Tuesday, September 27, 2016 Headlines & Global News

Facebook, YouTube to stop online hate speech

Social media giant, Facebook and video streaming giant, YouTube have been allowing its users to flag any offensive content posted on their website. Now, the two companies are rewarding the users who will help them to counter extremist efforts.

Sep 23, 2016 01:41 PM EDT

De Maiziere Visits Berlin Facebook Offices
A sign sits on a refrigerator at the Berlin Facebook offices on August 29, 2016 in Berlin, Germany. The German government has put pressure on Facebook to curb users from posting hate speech in Facebook posts, which has become more virulent in the past year as Germany grapples with processing asylum requests and integrating those approved from the approximately one million refugees and migrants who arrived in 2015. (Photo : Sean Gallup/Getty Images)

Facebook is giving free advertising credits to online activists who are helping them to prevent hateful online speech. This is a part of their new program in France, Germany and Europe.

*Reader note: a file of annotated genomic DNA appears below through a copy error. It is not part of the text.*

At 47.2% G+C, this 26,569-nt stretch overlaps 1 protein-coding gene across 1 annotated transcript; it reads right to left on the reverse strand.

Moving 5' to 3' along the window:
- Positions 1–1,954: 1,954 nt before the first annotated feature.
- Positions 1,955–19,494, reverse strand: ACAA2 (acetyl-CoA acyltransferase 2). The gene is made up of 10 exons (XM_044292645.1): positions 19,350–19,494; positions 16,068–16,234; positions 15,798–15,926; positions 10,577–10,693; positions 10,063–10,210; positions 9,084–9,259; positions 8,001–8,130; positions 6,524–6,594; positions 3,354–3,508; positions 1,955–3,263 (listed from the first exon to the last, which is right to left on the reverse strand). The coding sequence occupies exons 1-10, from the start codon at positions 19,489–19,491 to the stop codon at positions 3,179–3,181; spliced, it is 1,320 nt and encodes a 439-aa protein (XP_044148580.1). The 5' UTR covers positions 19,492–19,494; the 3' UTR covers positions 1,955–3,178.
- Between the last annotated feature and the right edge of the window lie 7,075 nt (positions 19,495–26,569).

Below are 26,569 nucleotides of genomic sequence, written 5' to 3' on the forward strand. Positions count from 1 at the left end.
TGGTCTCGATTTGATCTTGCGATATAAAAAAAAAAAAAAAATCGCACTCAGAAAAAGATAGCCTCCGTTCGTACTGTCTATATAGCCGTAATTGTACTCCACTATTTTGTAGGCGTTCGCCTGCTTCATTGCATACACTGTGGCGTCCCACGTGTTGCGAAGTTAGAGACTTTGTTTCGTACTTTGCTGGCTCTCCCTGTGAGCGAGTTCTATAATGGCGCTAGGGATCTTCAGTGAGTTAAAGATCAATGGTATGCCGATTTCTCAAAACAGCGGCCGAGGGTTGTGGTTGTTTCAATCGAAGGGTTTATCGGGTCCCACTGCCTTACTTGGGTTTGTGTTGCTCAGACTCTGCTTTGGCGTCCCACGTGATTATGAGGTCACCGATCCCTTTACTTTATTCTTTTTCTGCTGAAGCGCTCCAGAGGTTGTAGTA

The program is called Online Civil Courage Initiative (OCCI), which is Berlin-based. It has given more than $11,152.00 credits in advertising to the groups who are participating on the program.

On Wednesday, the social media giant is planning to increase the rewards to get more groups, ranging from activists to think tanks to tech companies. The company said that they will add another $1.1 million worth of advertising credits to the program, Quartz reported.

On the other hand, the video streaming giant launched YouTube Heroes Program in their hopes to stop hate speech, as well as cyber bullying and sexually explicit content. The "heroes" are the ones who can moderate and flag abusive videos for the YouTube staffs to review.

YouTube will provide perks to the volunteers, which include moderating tools and ability to directly contact a YouTube staff. While the program allows the moderators to flag as much content as they can, the company still has the final say in what videos are to be removed, CNET reported.

Some are saying that the program is just making people provide free labor since what the participants can only get are perks. Critics are worried that Google, YouTube's parent company is using its popularity for their own gain.

Meanwhile, Facebook and YouTube are not the only tech companies who are trying to end hate speech. Twitter is said to remove over 360,000 Islamic State of Iraq and the Levant (ISIL)-related accounts from its site. To discourage possible ISIL recruits, a tech incubator called Jigsaw, which is also under Google, is testing counter-terrorism videos and advertisements.




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